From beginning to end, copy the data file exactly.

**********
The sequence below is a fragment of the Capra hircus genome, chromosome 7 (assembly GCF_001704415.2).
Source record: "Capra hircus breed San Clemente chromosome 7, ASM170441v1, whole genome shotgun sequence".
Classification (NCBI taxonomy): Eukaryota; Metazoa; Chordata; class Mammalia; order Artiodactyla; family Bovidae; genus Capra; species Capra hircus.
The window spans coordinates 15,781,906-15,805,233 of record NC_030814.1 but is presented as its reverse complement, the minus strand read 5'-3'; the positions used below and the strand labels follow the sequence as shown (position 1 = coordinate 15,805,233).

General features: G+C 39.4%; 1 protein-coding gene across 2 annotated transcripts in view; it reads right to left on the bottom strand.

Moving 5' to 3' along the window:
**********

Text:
The sequence below is a fragment of the Capra hircus genome, chromosome 7 (assembly GCF_001704415.2).
Source record: "Capra hircus breed San Clemente chromosome 7, ASM170441v1, whole genome shotgun sequence".
Classification (NCBI taxonomy): Eukaryota; Metazoa; Chordata; class Mammalia; order Artiodactyla; family Bovidae; genus Capra; species Capra hircus.
The window spans coordinates 15,781,906-15,805,233 of record NC_030814.1 but is presented as its reverse complement, the minus strand read 5'-3'; the positions used below and the strand labels follow the sequence as shown (position 1 = coordinate 15,805,233).

General features: G+C 39.4%; 1 protein-coding gene across 2 annotated transcripts in view; it reads right to left on the bottom strand.

Moving 5' to 3' along the window: